An emptied lot is grounds for new construction and profit. Back in the 1950s demolition, new construction, and large scale development was believed to indicate progress. This is also the same era that touted that DDT was so safe you could eat it. We’re smarter now, right?

The last and final argument in avoiding demolition – natural resources. If a building is feasibly salvageable, why destroy the natural resources already put in place then turn around and consume more natural resources to build something new? We take the time to recycle a wad of tinfoil but still don’t get it when it comes to recycling buildings.

When all options have been exhausted, sometimes a dangerous building is going to have to come down. That lot can be used for recreation, a community garden, or something else of benefit to the community. At that point – when we are taking care of the infrastructure already put in place – then, we can build more.

Past to Present Research LLC

Audrey L Elder

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Posted by on November 17, 2014 in Historic Preservation


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Rural Urbanism?

In the last several years, my travels have taken me to Denver Colorado, Washington D.C., Dallas Texas, Chicago Illinois, Detroit Michigan, and Phoenix Arizona. Not to mention the dozens and dozens of towns I have visited with my husband in a quest to have seen every town in the state of Missouri.

There is an excitement that used to exist in the thrill of experiencing something new. To visually see the culture of someplace I had never seen before. From the airport to the city destination, a ride through the suburbs typically introduces the landscape of the region. City after city, town after town, highway after by-way….they all look the same.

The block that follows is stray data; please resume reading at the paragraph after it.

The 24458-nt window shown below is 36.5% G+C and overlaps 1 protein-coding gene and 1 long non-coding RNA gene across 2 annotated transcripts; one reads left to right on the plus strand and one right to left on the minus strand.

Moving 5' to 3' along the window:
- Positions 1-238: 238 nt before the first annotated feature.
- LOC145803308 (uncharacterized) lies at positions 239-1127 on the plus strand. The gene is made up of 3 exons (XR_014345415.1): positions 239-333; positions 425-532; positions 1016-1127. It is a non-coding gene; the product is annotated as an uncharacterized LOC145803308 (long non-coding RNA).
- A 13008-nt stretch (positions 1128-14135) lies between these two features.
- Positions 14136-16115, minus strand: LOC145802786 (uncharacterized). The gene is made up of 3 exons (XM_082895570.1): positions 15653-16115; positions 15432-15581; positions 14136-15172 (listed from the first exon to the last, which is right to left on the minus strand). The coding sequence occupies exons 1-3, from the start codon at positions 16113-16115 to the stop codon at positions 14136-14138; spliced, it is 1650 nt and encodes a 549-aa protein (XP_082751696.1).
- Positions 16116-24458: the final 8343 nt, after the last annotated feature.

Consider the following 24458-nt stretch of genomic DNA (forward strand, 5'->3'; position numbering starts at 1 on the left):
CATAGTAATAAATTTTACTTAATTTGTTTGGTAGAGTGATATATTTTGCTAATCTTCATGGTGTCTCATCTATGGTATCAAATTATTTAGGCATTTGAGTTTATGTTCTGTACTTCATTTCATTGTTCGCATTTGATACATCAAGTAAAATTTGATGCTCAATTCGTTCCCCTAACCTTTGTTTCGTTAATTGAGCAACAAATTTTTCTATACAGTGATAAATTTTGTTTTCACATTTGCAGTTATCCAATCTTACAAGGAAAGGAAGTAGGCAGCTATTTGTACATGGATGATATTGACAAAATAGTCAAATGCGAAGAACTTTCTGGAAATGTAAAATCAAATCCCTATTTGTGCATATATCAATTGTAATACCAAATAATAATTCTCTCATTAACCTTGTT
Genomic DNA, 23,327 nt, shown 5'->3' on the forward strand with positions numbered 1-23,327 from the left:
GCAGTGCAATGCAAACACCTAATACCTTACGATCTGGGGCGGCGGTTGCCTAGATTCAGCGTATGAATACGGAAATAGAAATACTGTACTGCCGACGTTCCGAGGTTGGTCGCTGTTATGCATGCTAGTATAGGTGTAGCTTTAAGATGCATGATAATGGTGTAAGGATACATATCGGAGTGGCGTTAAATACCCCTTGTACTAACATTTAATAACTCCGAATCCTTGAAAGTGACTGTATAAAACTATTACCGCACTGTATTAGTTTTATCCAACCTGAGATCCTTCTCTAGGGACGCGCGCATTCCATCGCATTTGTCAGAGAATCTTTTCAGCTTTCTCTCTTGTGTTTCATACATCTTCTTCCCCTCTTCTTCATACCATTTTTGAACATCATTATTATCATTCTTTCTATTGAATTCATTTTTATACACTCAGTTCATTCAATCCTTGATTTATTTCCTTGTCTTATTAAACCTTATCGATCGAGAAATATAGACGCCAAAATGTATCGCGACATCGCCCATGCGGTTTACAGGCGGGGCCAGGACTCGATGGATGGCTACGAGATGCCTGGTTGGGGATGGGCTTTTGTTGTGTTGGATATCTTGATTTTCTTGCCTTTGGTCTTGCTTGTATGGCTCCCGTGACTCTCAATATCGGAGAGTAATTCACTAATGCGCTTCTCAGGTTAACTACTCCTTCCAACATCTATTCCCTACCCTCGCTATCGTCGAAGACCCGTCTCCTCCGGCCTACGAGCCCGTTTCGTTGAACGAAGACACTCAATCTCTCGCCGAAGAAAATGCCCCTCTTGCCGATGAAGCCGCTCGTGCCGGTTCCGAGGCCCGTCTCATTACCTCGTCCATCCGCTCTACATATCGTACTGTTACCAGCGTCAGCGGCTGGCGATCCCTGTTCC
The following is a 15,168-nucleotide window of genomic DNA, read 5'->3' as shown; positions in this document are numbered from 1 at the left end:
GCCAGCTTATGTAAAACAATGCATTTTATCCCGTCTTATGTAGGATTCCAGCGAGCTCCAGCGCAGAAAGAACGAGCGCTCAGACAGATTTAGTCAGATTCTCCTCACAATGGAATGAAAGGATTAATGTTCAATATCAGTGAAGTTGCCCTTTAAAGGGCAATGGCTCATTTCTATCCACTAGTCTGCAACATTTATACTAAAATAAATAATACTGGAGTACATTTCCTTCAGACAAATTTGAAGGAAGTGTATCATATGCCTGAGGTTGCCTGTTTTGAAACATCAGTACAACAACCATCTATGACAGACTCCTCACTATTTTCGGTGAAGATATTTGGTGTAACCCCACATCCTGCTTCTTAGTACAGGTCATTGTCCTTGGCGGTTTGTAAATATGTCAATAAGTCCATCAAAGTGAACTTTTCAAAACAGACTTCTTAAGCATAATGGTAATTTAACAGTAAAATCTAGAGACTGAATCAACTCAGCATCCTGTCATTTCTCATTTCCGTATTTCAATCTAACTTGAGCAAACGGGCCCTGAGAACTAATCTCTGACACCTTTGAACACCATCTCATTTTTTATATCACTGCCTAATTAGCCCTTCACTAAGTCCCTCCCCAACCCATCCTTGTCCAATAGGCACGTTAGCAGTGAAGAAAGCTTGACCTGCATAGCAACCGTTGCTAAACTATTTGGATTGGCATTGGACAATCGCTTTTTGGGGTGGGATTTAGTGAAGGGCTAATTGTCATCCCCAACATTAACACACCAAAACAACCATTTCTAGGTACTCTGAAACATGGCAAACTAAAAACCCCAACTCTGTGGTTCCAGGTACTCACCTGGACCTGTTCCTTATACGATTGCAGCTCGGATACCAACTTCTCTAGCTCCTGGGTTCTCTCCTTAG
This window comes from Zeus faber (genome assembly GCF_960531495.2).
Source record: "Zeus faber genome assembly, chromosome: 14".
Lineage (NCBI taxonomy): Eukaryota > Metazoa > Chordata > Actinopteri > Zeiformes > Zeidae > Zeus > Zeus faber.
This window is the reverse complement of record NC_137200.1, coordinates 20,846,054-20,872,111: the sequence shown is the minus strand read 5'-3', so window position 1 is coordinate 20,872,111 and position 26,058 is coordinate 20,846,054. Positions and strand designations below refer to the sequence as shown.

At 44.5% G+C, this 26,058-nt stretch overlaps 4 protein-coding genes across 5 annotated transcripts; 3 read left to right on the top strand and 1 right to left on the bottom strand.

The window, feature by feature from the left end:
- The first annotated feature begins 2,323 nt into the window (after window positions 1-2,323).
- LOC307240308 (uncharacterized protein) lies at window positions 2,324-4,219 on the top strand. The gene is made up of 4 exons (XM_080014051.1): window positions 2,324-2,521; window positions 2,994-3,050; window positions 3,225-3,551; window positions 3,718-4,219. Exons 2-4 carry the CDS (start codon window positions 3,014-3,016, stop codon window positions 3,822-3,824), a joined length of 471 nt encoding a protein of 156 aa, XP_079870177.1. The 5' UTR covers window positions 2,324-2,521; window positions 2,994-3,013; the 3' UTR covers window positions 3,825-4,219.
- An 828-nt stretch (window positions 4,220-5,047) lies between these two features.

CVS, Walgreens, Wal-Mart, Starbucks, Home Depot, McDonalds, Bed Bath and Beyond. You get the point. The same buildings, the same businesses, the same colors. The only differences are Oak trees vs. Palm Trees. Mountains vs. Plains. There is nothing unique about anywhere in America until you find its old downtown core, if it is still standing. Adventure St. Charles

It might only be one block long, or four blocks squared, however it is artwork in a world where every canvas has the same painting. This, my fellow Americans, is where the future wants to be, and if your suburb or your rural historic downtown has even a thread of salvage-ability to it, it is time to start investing.

This is about generations, and the cultures that go with them. These are the places that get visited, lived in, and most of all where wallets open up. Almost every town has an historic downtown. Provide the benefits people are looking for (especially the Millenials) and like a perfect garden…watch it grow. Not only do unique retail and dining establishments thrive in these areas, they are wanted! These are the type of establishments that can naturally survive the big box chains. Even more with the growing trend of conscious consumerism, these are the places those purchases are likely to be found. If you need any more convincing, designated commercial buildings can use Federal Historic Tax Credits for restoration (which is the greenest –Extreme Green Campaign– choice available).